Close Encounters of the Penguin Kind

Well, not really. But we did manage a sighting of the rarest penguin in the world in the wild. Here he is, a Yellow-Eyed Penguin. Can you spot him?

He was returning to his nest at sunset to feed his chick after spending all day fishing out in the ocean. These penguins can dives to depths of up to 160m to catch fish out at sea. It was really neat to see him swim up to the beach astonishingly quickly and then waddle awkwardly as soon as he got on dry land.

We spotted the penguins at Curio Bay, which has been the gem of the Southern Scenic Route so far. Up to now, we have had quite a few days that only a duck could love down here on the southern coast. The weather has been extremely gray and wet and the scenery has been endless fields of sheep. Not what we were expecting on the “scenic route!”

When we experience the occasional sunbreak, we are overjoyed. Here is Sarah soaking up the rays. I believe we experienced a downpour immediately after this photo was taken.

As we arrived in Curio Bay, the clouds finally disappeared and we dried off. The final stretch of road to the bay was extremely hilly and windy, but beautiful. We planned for this week to be a recovery week, but the hills have made that impossible. It is mile after mile of rolling hills down here.

Our first stop was at the local museum at the bay, where they love to stuff Stoats and Possums and arrange them in aggressive poses next to dead fawns. They really do hate these little pests around here.

Curio Bay is famous for its 180 million year old stand of petrified tree stumps and logs from the Jurassic Period. I thought this was pretty interesting, but Sarah and a couple of other New Zealanders we met described this as “Eh.”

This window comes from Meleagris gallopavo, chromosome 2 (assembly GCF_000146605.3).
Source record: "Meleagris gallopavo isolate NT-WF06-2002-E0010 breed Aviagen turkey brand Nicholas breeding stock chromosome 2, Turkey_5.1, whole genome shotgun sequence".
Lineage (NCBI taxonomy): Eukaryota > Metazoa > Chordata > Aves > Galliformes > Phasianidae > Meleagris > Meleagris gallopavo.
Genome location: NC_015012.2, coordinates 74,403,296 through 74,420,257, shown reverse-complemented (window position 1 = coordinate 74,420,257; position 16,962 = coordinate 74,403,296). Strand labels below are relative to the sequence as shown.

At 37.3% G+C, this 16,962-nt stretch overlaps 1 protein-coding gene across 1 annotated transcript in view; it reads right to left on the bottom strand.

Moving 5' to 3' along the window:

Right next to Curio Bay is Porpoise Bay, which is famous for the group of Hectors Dolphins (the rarest dolphins in the world!) that inhabits the bay during the summer. They hang out in the shallow water with the swimmers, kayakers, and surfers and they even surf the waves themselves! They aren’t fed by humans, so scientists are still trying to figure out why they live so close to shore. Sarah and I swam around for a bit, but we never got closer than 15 feet to them. They may have been a bit put off by our body odor? Here I am spotting them in the surf.

Tomorrow we will continue on the scenic route towards Dunedin, enjoying the hills, views, and sheep along the way.

Stats from Week 7 (02.12.2007 – 02.18.2007)
Mossburn – Fortrose
5 days cycling, 2 days resting

333.93km (55.65 km / cycling day)
18 hours, 23 minutes, 36 seconds in the saddle

NZ$488.42 ($NZ69.77 / day)

Leave a Reply